Paraffin sections were stained with the following primary anti-chlamydial-antibodies: (1) mLPS at a dilution of 1:50, (2) pLPS/MOMP at a dilution of 1:400, (3) GroEL, GroES, GspD, Ndk and Pyk at a dilution of 1:200. These optimal dilutions were previously determined. Detection was performed with the Detection Kit (Dako ChemMate™ Detection Kit, Glostrup, Denmark) according to the manufacturer's instructions. Antigen retrieval was performed by one min enzyme digestion (Pronase) (mLPS and pLPS/MOMP) and microwave heating (750 W for 10 minutes) two times in citrate buffer (pH 6,0; Target Retrieval Solution (× 10), Dako ChemMate™, Glostrup, Denmark) (GroEL, GroES, GspD, Ndk and Pyk), respectively. For inhibition of the endogenous peroxidase activity, the slides were immersed in peroxidase-blocking solution (Dako ChemMate™, Glostrup, Denmark) for 5 min at room temperature (RT). Two additional blocking solutions were added to the slides, which were incubated with the polyclonal antibodies GroEL, GroES, GspD, Ndk and Pyk: Dako Protein Block Serum-free for 5 min at room temperature (Dako ChemMate™, Glostrup, Denmark) and 20 min Avidin D solution followed by 20 min Biotin solution at room temperature (Vector). The slides were incubated with the primary antibody for 60 min (mLPS and pLPS/MOMP) or over night (GroEL, GroES, GspD, Ndk and Pyk) at room temperature in a moist chamber. In total, the IHC for each antibody was repeated at least four times on consecutive sections.
Cell pellet array
Results with the monoclonal antibody directed against LPS (mLPS) and the polyclonal antibody directed against chlamydial LPS and MOMP (pLPS/MOMP) were similar. Typical large, uniformly-staining chlamydial inclusions, located near the host cell nucleus, could be seen at 48 and 72 hpi in the untreated samples with the mLPS (Figure 1) and the pLPS/MOMP antibody. Results with the 5 polyclonal antisera tested, showed similar staining patterns in the untreated samples, however, not all inclusions were stained uniformly positive (Figure 1). Earlier in the chlamydial developmental cycle at 24 h, granular positive material was seen in the cytoplasm of untreated cell pellets with the mLPS antibody and the pLPS/MOMP antibody, as well as the GroEL, GroES and Pyk antibodies, and to a lesser extent, with the GspD (data not shown). All pellets at 24 hpi were negative with the Ndk antibody.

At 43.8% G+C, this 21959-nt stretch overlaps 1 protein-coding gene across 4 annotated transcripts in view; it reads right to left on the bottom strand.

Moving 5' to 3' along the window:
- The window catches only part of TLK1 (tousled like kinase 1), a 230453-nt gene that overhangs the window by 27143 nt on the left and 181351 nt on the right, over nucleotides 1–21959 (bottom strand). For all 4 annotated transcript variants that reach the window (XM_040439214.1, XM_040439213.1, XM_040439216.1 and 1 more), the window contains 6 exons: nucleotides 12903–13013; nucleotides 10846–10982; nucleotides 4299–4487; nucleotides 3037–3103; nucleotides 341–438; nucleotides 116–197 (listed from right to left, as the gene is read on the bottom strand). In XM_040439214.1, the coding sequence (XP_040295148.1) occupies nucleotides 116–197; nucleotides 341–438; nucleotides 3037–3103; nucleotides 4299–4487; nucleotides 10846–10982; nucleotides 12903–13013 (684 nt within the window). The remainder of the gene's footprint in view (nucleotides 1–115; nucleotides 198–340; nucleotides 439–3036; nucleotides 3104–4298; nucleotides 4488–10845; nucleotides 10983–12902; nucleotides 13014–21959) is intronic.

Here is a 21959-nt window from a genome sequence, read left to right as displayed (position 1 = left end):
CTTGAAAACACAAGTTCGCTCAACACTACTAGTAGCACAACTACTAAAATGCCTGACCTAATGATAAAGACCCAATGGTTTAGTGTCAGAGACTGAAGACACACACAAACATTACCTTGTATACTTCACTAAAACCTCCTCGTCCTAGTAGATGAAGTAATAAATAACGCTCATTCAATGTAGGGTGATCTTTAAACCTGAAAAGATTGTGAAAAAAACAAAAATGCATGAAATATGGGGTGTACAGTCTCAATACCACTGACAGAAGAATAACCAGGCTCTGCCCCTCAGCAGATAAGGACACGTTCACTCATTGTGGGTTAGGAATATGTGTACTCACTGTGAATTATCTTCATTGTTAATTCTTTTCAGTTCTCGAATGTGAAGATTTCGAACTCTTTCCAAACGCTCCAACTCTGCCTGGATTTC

The IFN-γ-treated samples displayed an overall decrease in positive reactivity. At 48 and 72 hpi, the number of inclusions were decreased and were obviously smaller and atypical in morphology (Figure 1). This could be observed for all antibodies, except for Ndk, which was negative in all IFN-γ-treated samples (Figure 1). There was no difference in inclusion morphology and antibody staining patterns seen between the two concentrations of IFN-γ (50 U/ml or 100 U/ml). Overall, the assay showed good reproducibility in all four replicates of monolayers.
TMA with atheromatous heart tissues
Granular, positive-staining material was seen in the cytoplasm of subintimal macrophages and smooth muscle cells in the medial part of the affected coronary arteries of all patients with at least one antibody, except the two patients with negative results for the presence of C. pneumoniae in the original study (patients # 7 and 11) . Patients # 10 and 12 were positive with all antibodies used except of the Ndk, which was negative in all 12 heart tissue specimens. Patients # 1, 2, 3 and 9 were positive with the GroEL, GroES, GspD and Pyk, whereas patients # 4 and 6 were only positive with the GroEL, GspD and Pyk. Patient # 5 was positive with the GroES and Pyk, and patient # 8 revealed positive reaction with the GroEL and GspD. All patients were negative when tested with the mLPS, whereas the pLPS/MOMP ab revealed positive reactions in patients # 10 and 12.
Positive staining of the antibodies GroEL and GroES in patient # 10 and GspD and Pyk in patient # 12, respectively, is displayed in figure 2.
In this study, TMA technology was useful in documenting functional proteomics data showing the morphologic distribution of GroEL, GroES, GspD, Ndk and Pyk within formalin-fixed, paraffin-embedded cell pellets and atheromatous heart tissues. GroEL, GroES, GspD, Ndk and Pyk, selected as differentially regulated proteins from proteomic analysis, were expressed in C. pneumoniae-infected, untreated and IFN-γ treated HEp-2 cells and atheromatous heart tissues and were detectable morphologically by IHC. In general, IHC allows the detection of the presence of an antigen in tissue sections, however, the intensity of antigen labelling does not correlate with the amount of antigen present. The IHC labelling evaluated in this study, therefore, represents the presence or absence of proteins, but does not reflect quantitative expression of GroEL, GroES, GspD, Ndk, Pyk, mLPS and/or pLPS/MOMP.
By using cell pellet array, in combination with IHC, it was possible to identify the number, size and morphology of the chlamydial inclusions. Numbers of inclusions at 48 hpi and 72 hpi were decreased under IFN-γ-persistence and the inclusions were smaller and atypical, as described previously , however, the staining intensity remained the same as that seen in untreated cells.